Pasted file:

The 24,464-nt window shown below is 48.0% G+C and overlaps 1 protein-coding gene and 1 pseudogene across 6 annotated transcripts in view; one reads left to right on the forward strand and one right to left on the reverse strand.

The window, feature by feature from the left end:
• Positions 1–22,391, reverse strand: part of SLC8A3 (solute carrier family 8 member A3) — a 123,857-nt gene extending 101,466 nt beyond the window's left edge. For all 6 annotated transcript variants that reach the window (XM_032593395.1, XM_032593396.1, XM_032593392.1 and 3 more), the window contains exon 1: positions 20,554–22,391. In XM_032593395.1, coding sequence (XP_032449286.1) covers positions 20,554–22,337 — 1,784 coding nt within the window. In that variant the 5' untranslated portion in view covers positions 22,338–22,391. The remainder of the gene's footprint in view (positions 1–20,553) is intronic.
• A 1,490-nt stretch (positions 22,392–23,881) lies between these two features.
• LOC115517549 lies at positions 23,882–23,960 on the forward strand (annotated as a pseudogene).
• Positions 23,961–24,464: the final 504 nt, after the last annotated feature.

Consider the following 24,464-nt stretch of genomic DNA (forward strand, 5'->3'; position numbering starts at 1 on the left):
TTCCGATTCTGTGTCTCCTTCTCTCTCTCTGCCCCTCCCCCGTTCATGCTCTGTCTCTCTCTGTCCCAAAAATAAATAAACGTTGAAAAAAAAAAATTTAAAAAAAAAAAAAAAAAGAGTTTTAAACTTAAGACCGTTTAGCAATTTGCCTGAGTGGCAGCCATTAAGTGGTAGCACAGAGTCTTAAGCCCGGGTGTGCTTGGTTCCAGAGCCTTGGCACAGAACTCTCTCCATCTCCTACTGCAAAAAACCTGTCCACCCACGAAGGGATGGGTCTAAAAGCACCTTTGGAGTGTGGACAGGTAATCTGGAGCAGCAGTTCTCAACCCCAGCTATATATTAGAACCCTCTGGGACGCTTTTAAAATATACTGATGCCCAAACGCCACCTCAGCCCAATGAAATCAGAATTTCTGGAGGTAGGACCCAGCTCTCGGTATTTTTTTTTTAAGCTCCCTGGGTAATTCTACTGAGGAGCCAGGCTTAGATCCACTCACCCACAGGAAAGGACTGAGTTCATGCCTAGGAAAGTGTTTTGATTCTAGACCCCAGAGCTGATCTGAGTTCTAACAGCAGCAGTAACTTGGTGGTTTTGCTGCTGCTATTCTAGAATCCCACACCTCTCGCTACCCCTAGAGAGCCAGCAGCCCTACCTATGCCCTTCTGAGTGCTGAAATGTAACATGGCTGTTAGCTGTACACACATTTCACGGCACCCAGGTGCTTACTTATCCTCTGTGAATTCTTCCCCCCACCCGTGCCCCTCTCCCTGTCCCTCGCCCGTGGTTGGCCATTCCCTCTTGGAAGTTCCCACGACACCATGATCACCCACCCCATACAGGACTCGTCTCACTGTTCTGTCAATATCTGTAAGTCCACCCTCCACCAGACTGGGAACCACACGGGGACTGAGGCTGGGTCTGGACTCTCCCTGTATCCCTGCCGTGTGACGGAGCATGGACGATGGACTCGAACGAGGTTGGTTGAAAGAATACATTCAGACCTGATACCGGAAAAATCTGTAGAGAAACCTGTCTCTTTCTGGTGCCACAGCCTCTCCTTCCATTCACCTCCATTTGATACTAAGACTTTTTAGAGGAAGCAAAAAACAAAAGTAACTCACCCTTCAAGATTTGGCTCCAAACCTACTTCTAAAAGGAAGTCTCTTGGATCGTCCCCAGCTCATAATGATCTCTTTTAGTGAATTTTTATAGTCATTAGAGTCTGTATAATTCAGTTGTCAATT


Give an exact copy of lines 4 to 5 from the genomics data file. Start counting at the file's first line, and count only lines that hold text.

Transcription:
• A 1,490-nt stretch (positions 22,392–23,881) lies between these two features.
• LOC115517549 lies at positions 23,882–23,960 on the forward strand (annotated as a pseudogene).